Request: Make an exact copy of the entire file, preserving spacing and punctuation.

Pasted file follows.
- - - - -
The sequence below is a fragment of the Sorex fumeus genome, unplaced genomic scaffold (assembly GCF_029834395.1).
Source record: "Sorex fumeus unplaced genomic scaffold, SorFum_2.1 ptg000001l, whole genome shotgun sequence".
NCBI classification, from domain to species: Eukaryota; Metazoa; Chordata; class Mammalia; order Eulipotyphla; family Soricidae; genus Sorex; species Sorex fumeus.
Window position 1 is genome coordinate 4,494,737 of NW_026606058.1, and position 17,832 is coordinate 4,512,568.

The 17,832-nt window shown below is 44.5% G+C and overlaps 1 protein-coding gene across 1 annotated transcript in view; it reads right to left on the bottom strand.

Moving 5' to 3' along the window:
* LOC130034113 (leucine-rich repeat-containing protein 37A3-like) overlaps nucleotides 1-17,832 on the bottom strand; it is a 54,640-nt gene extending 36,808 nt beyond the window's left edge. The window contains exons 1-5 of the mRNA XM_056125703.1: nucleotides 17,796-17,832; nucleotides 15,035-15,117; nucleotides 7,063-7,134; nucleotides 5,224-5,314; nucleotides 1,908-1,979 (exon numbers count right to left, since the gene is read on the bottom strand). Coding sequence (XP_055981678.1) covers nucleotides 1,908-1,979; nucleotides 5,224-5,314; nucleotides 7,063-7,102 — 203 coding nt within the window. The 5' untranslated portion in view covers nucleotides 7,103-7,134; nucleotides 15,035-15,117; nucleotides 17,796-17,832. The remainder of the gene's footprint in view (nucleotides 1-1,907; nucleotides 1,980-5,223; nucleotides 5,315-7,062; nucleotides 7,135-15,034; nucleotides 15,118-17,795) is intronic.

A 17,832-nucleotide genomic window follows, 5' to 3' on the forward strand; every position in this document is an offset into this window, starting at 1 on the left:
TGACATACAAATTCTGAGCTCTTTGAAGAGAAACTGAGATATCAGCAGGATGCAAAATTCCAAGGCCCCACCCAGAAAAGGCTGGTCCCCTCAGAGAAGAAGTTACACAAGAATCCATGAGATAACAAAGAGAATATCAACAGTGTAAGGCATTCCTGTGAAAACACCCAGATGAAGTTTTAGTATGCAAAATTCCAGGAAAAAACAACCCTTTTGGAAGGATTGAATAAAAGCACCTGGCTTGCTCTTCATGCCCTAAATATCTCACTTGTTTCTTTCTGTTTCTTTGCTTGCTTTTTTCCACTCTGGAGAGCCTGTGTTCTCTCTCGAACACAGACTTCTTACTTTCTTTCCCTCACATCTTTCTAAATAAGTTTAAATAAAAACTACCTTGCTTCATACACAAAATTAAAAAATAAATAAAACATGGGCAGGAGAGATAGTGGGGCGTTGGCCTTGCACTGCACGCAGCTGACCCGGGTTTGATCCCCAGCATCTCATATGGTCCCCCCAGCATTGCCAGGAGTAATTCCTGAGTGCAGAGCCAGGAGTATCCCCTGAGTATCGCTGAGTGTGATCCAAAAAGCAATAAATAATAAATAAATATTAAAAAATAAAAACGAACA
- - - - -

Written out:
The sequence below is a fragment of the Sorex fumeus genome, unplaced genomic scaffold (assembly GCF_029834395.1).
Source record: "Sorex fumeus unplaced genomic scaffold, SorFum_2.1 ptg000001l, whole genome shotgun sequence".
NCBI classification, from domain to species: Eukaryota; Metazoa; Chordata; class Mammalia; order Eulipotyphla; family Soricidae; genus Sorex; species Sorex fumeus.
Window position 1 is genome coordinate 4,494,737 of NW_026606058.1, and position 17,832 is coordinate 4,512,568.

The 17,832-nt window shown below is 44.5% G+C and overlaps 1 protein-coding gene across 1 annotated transcript in view; it reads right to left on the bottom strand.

Moving 5' to 3' along the window:
* LOC130034113 (leucine-rich repeat-containing protein 37A3-like) overlaps nucleotides 1-17,832 on the bottom strand; it is a 54,640-nt gene extending 36,808 nt beyond the window's left edge. The window contains exons 1-5 of the mRNA XM_056125703.1: nucleotides 17,796-17,832; nucleotides 15,035-15,117; nucleotides 7,063-7,134; nucleotides 5,224-5,314; nucleotides 1,908-1,979 (exon numbers count right to left, since the gene is read on the bottom strand). Coding sequence (XP_055981678.1) covers nucleotides 1,908-1,979; nucleotides 5,224-5,314; nucleotides 7,063-7,102 — 203 coding nt within the window. The 5' untranslated portion in view covers nucleotides 7,103-7,134; nucleotides 15,035-15,117; nucleotides 17,796-17,832. The remainder of the gene's footprint in view (nucleotides 1-1,907; nucleotides 1,980-5,223; nucleotides 5,315-7,062; nucleotides 7,135-15,034; nucleotides 15,118-17,795) is intronic.

A 17,832-nucleotide genomic window follows, 5' to 3' on the forward strand; every position in this document is an offset into this window, starting at 1 on the left:
TGACATACAAATTCTGAGCTCTTTGAAGAGAAACTGAGATATCAGCAGGATGCAAAATTCCAAGGCCCCACCCAGAAAAGGCTGGTCCCCTCAGAGAAGAAGTTACACAAGAATCCATGAGATAACAAAGAGAATATCAACAGTGTAAGGCATTCCTGTGAAAACACCCAGATGAAGTTTTAGTATGCAAAATTCCAGGAAAAAACAACCCTTTTGGAAGGATTGAATAAAAGCACCTGGCTTGCTCTTCATGCCCTAAATATCTCACTTGTTTCTTTCTGTTTCTTTGCTTGCTTTTTTCCACTCTGGAGAGCCTGTGTTCTCTCTCGAACACAGACTTCTTACTTTCTTTCCCTCACATCTTTCTAAATAAGTTTAAATAAAAACTACCTTGCTTCATACACAAAATTAAAAAATAAATAAAACATGGGCAGGAGAGATAGTGGGGCGTTGGCCTTGCACTGCACGCAGCTGACCCGGGTTTGATCCCCAGCATCTCATATGGTCCCCCCAGCATTGCCAGGAGTAATTCCTGAGTGCAGAGCCAGGAGTATCCCCTGAGTATCGCTGAGTGTGATCCAAAAAGCAATAAATAATAAATAAATATTAAAAAATAAAAACGAACA